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  • Review/Ballet; Marsalis’s Wit and Anger Evoke Visions of America

    Posted on January 16th, 1993 in Review

    “Jazz (Six Syncopated Movements)” is, true to the New York City Ballet’s habit, a new work for the company that is named after its score. The music is by Wynton Marsalis, one of contemporary jazz’s most popular musicians, and it was written for Peter Martins, one of today’s most prominent neo-classical choreographers.   Keep reading »

  • The Young Lions’ Roar : Wynton Marsalis and the ‘Neoclassical’ Lincoln Center Orchestra

    Posted on September 13th, 1992 in Profiles & Interviews

    Halfway through condemning the electronic jazz-funk Miles Davis played in his later years, Wynton Marsalis stops himself. “Don’t print that, all right?” the trumpeter says suddenly. “When (Miles) was alive, I made it clear what I felt about what he was doing, and now that he’s dead I don’t feel I have to say any more about it.   Keep reading »

  • Marsalis Soars to New Heights

    Posted on April 11th, 1992 in Review

    Although trumpeter Wynton Marsalis, who opened Thursday at the Westwood Playhouse, is one of the most visible and commercially successful jazz musicians, his creative juices haven’t been diluted.   Keep reading »

  • Wynton Marsalis Gets Kind Of Blue

    Posted on August 25th, 1991 in Review

    There’s a recurring song on Wynton Marsalis’s formidable new trilogy, “Soul Gestures in Southern Blue,” called “So This Is Jazz, Huh?” It is both a challenge and a history lesson. Yeah, the song argues, this is jazz: a system of African-American mythmaking guided by the blues, with a rhythmic chain stretching back to pre-Civil War New Orleans and beyond. This is the seed for a grand musical discourse and an opening for unchecked pedantry. Over the almost three hours of “Soul Gestures in Southern Blue,” Marsalis gives both inclinations free play, to remarkable effect. As composer, arranger, musician and jazz ideologue, he has never been more impressive.   Keep reading »

  • Trumpeter Wynton Marsalis, 29, has already released 14 albums and shown steady growth

    Posted on April 9th, 1991 in Profiles & Interviews

    SAN DIEGO — Six months shy of his 30th birthday, trumpeter Wynton Marsalis has already ensured that he won’t ever be labeled an underachiever. During a recording career not quite 10 years old, he has released 14 albums as a leader—and that doesn’t count his classical or Christmas releases.   Keep reading »

  • Academy of Achievement: Interview with Wynton Marsalis

    Posted on January 8th, 1991 in Profiles & Interviews

    Sometimes I’m thinking about music but its not formulated like a tune.  It will just be something general that goes on in my mind all the time.  Its not organized in the form of melodies, its just the whole type of poetic motion of music.  Music has a certain type of ebb and flow, regardless of the tempo.  Whenever I see myself in a situation where I meet a new person, I wonder what they would sound like in music.   Keep reading »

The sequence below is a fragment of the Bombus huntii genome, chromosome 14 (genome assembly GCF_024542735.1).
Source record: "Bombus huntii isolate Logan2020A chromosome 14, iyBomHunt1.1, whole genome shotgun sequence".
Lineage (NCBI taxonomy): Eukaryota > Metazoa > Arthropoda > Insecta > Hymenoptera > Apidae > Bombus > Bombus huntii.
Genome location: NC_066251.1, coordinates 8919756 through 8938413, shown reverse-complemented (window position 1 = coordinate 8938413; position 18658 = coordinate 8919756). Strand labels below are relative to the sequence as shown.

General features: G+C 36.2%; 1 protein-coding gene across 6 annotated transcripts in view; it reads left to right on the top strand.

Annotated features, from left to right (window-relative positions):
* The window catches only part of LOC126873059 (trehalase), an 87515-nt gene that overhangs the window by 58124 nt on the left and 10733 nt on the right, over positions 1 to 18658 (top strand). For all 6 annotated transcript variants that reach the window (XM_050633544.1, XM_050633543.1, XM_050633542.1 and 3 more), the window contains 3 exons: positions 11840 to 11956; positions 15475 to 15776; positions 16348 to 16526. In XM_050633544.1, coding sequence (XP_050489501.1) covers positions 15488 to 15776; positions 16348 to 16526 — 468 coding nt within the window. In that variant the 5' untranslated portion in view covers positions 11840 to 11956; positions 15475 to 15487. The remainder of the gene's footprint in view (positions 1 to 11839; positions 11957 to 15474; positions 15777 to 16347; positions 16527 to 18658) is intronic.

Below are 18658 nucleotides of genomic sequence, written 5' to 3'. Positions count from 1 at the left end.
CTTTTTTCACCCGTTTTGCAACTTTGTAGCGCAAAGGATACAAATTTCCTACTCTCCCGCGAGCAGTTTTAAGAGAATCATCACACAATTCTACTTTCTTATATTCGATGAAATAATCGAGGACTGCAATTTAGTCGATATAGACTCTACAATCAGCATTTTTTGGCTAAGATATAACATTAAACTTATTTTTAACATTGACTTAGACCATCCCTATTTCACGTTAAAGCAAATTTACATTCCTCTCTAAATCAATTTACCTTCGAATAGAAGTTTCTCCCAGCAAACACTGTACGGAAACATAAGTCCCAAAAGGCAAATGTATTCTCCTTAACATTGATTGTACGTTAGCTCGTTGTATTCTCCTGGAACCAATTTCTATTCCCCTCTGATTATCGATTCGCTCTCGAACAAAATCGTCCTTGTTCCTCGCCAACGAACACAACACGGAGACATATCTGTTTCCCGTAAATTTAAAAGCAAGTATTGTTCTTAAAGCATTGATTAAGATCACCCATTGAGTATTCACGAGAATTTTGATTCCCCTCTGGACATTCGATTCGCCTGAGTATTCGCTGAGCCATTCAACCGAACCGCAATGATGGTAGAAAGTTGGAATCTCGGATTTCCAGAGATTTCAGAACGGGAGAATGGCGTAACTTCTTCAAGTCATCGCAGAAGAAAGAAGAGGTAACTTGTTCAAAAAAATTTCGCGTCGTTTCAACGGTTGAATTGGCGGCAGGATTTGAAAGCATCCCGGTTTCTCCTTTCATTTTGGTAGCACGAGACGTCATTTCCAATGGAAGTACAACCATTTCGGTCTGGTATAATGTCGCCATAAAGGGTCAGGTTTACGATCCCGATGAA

• Marsalis and Rituals of Jazz

    Posted on December 9th, 1990 in Profiles & Interviews

    According to the media buzz, Wynton Marsalis is one of jazz’s new traditionalists—you know, those nicely-dressed young men who disdain rock-and-roll and play the sort of jazz college kids in the ‘60s used to adore. In fact, the 29-year old trumpeter (who performs in Shriver Hall this evening) is widely credited with having singlehandedly sparked the movement.   Keep reading »

  • Horns of Plenty

    Posted on October 22nd, 1990 in Profiles & Interviews

    Miles Davis is onstage, but the young man in the dark blue Versace jacket couldn’t care less. He is concentrating on the one thing other than a trumpet mouthpiece that is capable of riveting his attention to the point of near obsession: a basketball hoop. For some reason, there is a basket in the open backstage area of New York’s Jones Beach Theater, and Wynton Marsalis is pumping balls into the net from every angle. Suddenly, he dribbles out 30 ft. from the goal and announces, “I bet $100 I can sink one from here.” A stagehand snaps up the wager. Marsalis flexes his knees, rises up on his toes and sends the ball arcing through the misty night sky. Swish! Amid scattered applause and shouts of “Aw right!” from fellow musicians, a voice calls out, “Wynton, you are one competitive dude!” The young man grins. “No, I’m not competitive,” he says in his soft-spoken New Orleans accent. “I just like to play.”   Keep reading »

  • Wynton: Prophet in standard time - Downbeat (September 1990)

    Posted on September 10th, 1990 in Profiles & Interviews

    A rainy afternoon in Arlington Heights, IL. – just a mile up the street from the Italian-American Sports Hall of Fame – the photographer and his assistant convert one corner of Wynton’s hotel suite into a studio while he fiddles with his trumpet. Somebody tripped over it a couple days before and one valve sticks. “Do you have a name for your trumpet?” the photographer asks. “Johnson” Wynton replies, chuckles, and adds, “No, not really.”   Keep reading »

  • Some Respect for Jackie McLean

    Posted on August 7th, 1990 in Review

    A tribute to the alto saxophonist Jackie McLean on Saturday night at Alice Tully Hall really began two songs in, with the arrival of the trumpeter Wynton Marsalis.   Keep reading »